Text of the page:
The future is here. A whole new generation of trails are being built by riders who are incorporating terrain that contains well-built jumps, bridges soggy ground, veers gradually uphill and and is made specifically to be fast, fun, demanding and accessible. The designers of these trails are thinking about flow, both uphill and down. Most of all, they're thinking about us, about mountain bikers—about building trails for pedaling, not walking or hiking.
Don't get us wrong: There will always be a place for negotiating log-overs, doing track-stand stalls to ratchet around tight switchbacks, not to mention knowing how to handle slick roots. These skills will continue to be essential as you cruise whatever trails course through your own personal backwoods lair. But they are relics of old trails, built decades or even centuries ago for horses and hikers. The new era of the mountain bike trail, however, is just beginning.
With organizations such as IMBA helping lead the charge, purpose-built trails are popping up worldwide: tracks that simultaneously raise the bar for trail standards while lowering it for new riders; trails built not just with public blessing, but often with public funding. In some cases, lots of public funding.
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Some of these trails, such as Paradise Royal in California, unfurl across remote backcountry; others, like Sandy Ridge, Oregon, combine the best parts of a purpose-built bike park, minus the chairlift. Yet others, such as those at Sprain Ridge Park in Westchester, New York, show that mountain bike-specific trails can be cut wherever riders can secure a slice of land to work with.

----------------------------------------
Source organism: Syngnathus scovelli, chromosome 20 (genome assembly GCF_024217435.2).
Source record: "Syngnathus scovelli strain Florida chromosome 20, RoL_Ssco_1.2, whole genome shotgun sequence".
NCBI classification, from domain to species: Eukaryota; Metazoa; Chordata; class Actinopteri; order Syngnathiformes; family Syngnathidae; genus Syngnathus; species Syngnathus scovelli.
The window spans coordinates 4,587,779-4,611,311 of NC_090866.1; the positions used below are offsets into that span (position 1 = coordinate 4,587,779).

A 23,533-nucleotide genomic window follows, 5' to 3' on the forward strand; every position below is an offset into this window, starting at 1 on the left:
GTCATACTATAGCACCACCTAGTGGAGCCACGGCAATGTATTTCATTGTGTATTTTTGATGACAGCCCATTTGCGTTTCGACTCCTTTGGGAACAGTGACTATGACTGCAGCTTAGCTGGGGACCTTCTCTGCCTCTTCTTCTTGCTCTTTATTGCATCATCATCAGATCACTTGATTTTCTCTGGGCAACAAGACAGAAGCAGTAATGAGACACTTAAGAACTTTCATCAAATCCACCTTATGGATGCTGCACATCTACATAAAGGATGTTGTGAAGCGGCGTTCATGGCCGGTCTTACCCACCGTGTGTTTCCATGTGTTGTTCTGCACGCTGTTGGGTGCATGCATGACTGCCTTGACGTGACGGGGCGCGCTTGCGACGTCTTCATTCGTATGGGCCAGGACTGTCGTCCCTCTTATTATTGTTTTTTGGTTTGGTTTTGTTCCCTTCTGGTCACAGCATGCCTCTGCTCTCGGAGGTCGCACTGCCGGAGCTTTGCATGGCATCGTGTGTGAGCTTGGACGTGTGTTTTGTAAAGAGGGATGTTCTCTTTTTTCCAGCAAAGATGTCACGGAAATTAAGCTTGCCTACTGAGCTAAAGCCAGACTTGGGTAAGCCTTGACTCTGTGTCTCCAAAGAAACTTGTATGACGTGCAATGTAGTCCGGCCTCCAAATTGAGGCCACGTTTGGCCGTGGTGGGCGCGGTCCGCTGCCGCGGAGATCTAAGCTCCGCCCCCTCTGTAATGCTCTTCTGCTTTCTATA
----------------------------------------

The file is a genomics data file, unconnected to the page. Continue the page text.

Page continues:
We've culled the country—and beyond—for standout examples of this singletrack revolution. What you're about to see, and read, changes everything. Forever.
Half Nelson, Squamish, British Columbia
A FAST, FLOWING DESCENT WITH 60 BERMS, FOUR DOZEN WATER CROSSINGS AND MORE THAN 100 JUMPS.
Combine the steep granite mountains that loom a mile above Squamish, B.C., with the wet, rainforest-like conditions and you have a perfect recipe for burly trails. In Squamish, some common rides feature mossy rock rollers the size of small buildings, and sloppy, rutted fall-line descents laced with roots, ladder bridges, drops, ruts and head-snapping g-outs.
Enter Half Nelson, a 1.5-mile flow trail that is unusually fun and, relative to the standard Squamish mix, less than constantly terrifying. It takes 30 minutes to ride to the top—less time than a shuttle would consume—and uses a sliver of gravity to pull you downhill, so it can be ridden its full length without brakes and without pedaling.
"One of the reasons Half Nelson is so good is that you don't need a $5,000 all-mountain bike to have fun on it," says trail builder Ted Tempany. "It's just as fun, if not more, on a cheap dirt-jump hardtail."
> Miles: 1.5 > Vertical loss: 900 ft. > Fun factor: 11 > Cost to build: $150,000